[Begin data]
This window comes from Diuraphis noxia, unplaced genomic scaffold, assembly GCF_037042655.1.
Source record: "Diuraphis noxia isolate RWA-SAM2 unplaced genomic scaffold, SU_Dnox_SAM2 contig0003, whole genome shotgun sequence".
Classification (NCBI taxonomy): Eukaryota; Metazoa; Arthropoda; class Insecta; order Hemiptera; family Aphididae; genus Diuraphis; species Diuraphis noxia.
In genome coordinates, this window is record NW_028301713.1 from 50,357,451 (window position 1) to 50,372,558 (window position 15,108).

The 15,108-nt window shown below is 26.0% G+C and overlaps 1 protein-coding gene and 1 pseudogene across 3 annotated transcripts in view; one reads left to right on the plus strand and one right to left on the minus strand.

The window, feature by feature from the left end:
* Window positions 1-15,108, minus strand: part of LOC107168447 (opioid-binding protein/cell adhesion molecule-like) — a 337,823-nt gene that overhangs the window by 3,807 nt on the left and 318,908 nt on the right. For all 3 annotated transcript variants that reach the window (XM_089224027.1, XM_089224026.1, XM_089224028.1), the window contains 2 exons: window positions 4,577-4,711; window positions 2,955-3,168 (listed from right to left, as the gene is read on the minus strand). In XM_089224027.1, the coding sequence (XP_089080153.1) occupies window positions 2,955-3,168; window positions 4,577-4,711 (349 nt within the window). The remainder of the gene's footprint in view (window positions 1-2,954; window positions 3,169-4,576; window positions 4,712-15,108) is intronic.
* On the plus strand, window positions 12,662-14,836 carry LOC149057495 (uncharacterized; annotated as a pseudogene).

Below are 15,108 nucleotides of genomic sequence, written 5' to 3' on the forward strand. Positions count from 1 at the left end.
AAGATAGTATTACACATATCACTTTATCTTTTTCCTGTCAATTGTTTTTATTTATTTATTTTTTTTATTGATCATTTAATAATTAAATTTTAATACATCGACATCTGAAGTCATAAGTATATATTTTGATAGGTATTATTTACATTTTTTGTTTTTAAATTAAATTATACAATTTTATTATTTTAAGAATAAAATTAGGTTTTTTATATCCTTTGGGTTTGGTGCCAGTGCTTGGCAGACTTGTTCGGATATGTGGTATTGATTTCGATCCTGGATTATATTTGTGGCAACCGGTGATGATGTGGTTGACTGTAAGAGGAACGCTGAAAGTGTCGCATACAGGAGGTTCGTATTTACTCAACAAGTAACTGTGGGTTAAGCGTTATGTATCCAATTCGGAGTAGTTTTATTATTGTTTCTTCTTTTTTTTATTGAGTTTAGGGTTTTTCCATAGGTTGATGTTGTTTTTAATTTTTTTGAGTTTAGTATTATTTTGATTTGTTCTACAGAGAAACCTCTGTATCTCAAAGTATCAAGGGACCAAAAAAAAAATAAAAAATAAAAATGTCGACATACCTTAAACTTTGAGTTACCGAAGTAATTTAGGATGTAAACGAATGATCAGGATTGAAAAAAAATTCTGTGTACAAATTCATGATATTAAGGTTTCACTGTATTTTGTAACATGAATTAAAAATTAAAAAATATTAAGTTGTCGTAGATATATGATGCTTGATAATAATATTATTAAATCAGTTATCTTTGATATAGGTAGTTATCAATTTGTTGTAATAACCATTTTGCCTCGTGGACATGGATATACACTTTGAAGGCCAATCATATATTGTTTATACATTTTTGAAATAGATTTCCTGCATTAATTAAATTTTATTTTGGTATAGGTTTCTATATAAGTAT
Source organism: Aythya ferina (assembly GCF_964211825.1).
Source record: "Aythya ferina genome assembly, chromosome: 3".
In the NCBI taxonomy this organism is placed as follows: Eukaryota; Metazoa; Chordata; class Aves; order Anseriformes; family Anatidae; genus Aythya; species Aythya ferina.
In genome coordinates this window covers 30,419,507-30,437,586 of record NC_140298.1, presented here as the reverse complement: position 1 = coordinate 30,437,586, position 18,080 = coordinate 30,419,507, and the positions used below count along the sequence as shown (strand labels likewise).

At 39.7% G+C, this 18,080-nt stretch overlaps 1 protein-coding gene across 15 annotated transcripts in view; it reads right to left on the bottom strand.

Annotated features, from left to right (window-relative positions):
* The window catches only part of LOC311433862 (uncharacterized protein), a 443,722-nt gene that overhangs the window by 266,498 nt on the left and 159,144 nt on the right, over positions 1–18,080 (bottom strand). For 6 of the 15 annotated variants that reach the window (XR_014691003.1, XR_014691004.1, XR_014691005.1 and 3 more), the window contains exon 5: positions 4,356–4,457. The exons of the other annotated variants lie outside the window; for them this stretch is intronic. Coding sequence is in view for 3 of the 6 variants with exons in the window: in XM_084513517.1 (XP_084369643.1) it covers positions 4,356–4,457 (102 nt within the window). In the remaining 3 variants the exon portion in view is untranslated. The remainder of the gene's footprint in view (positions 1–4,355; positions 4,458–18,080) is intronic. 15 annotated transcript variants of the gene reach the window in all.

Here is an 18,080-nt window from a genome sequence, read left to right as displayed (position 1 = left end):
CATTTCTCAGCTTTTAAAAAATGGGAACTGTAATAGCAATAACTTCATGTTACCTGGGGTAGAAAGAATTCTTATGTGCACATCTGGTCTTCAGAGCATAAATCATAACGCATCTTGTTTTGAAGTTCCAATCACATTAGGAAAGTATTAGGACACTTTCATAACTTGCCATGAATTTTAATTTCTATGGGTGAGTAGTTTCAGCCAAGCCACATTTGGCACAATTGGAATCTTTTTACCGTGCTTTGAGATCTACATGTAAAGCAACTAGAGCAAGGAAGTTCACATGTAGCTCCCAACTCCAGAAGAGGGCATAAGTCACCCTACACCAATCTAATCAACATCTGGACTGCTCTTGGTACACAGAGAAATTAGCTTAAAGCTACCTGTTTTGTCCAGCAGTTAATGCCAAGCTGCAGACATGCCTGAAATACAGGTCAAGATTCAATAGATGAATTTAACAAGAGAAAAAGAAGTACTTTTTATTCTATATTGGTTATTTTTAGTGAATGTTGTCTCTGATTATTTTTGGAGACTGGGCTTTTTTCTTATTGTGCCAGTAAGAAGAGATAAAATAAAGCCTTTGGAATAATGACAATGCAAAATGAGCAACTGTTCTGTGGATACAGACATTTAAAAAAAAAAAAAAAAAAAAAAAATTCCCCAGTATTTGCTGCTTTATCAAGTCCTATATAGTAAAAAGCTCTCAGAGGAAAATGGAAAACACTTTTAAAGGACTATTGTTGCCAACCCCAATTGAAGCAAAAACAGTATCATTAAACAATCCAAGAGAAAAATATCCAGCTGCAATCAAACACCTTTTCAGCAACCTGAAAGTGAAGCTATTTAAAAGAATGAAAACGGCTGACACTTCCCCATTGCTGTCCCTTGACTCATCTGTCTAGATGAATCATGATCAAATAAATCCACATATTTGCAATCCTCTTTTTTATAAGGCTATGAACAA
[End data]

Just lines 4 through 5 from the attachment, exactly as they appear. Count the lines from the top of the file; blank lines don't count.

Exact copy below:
In genome coordinates, this window is record NW_028301713.1 from 50,357,451 (window position 1) to 50,372,558 (window position 15,108).

The 15,108-nt window shown below is 26.0% G+C and overlaps 1 protein-coding gene and 1 pseudogene across 3 annotated transcripts in view; one reads left to right on the plus strand and one right to left on the minus strand.